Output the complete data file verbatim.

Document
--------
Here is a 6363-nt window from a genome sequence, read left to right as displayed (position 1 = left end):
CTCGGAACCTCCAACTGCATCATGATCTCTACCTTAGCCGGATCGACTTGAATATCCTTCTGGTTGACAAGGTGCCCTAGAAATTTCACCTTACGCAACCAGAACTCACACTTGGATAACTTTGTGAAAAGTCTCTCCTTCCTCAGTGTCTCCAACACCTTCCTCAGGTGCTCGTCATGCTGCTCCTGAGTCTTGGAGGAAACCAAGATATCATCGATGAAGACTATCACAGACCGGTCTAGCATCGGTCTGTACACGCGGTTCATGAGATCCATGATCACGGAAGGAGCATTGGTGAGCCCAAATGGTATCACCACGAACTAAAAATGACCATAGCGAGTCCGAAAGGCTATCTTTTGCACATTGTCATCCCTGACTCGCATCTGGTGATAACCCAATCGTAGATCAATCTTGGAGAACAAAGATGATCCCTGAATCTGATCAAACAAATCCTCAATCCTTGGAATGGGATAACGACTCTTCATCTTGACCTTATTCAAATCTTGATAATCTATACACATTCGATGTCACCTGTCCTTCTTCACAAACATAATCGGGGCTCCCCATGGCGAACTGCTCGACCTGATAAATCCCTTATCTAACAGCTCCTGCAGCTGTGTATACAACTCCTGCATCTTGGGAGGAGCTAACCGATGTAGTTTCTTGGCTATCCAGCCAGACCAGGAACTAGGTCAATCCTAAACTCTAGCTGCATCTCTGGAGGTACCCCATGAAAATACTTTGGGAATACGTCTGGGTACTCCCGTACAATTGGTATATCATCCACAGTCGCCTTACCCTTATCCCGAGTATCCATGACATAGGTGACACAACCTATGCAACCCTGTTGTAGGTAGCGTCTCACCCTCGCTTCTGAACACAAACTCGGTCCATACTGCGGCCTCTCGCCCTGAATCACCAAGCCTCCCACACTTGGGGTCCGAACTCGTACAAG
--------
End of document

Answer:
Here is a 6363-nt window from a genome sequence, read left to right as displayed (position 1 = left end):
CTCGGAACCTCCAACTGCATCATGATCTCTACCTTAGCCGGATCGACTTGAATATCCTTCTGGTTGACAAGGTGCCCTAGAAATTTCACCTTACGCAACCAGAACTCACACTTGGATAACTTTGTGAAAAGTCTCTCCTTCCTCAGTGTCTCCAACACCTTCCTCAGGTGCTCGTCATGCTGCTCCTGAGTCTTGGAGGAAACCAAGATATCATCGATGAAGACTATCACAGACCGGTCTAGCATCGGTCTGTACACGCGGTTCATGAGATCCATGATCACGGAAGGAGCATTGGTGAGCCCAAATGGTATCACCACGAACTAAAAATGACCATAGCGAGTCCGAAAGGCTATCTTTTGCACATTGTCATCCCTGACTCGCATCTGGTGATAACCCAATCGTAGATCAATCTTGGAGAACAAAGATGATCCCTGAATCTGATCAAACAAATCCTCAATCCTTGGAATGGGATAACGACTCTTCATCTTGACCTTATTCAAATCTTGATAATCTATACACATTCGATGTCACCTGTCCTTCTTCACAAACATAATCGGGGCTCCCCATGGCGAACTGCTCGACCTGATAAATCCCTTATCTAACAGCTCCTGCAGCTGTGTATACAACTCCTGCATCTTGGGAGGAGCTAACCGATGTAGTTTCTTGGCTATCCAGCCAGACCAGGAACTAGGTCAATCCTAAACTCTAGCTGCATCTCTGGAGGTACCCCATGAAAATACTTTGGGAATACGTCTGGGTACTCCCGTACAATTGGTATATCATCCACAGTCGCCTTACCCTTATCCCGAGTATCCATGACATAGGTGACACAACCTATGCAACCCTGTTGTAGGTAGCGTCTCACCCTCGCTTCTGAACACAAACTCGGTCCATACTGCGGCCTCTCGCCCTGAATCACCAAGCCTCCCACACTTGGGGTCCGAACTCGTACAAG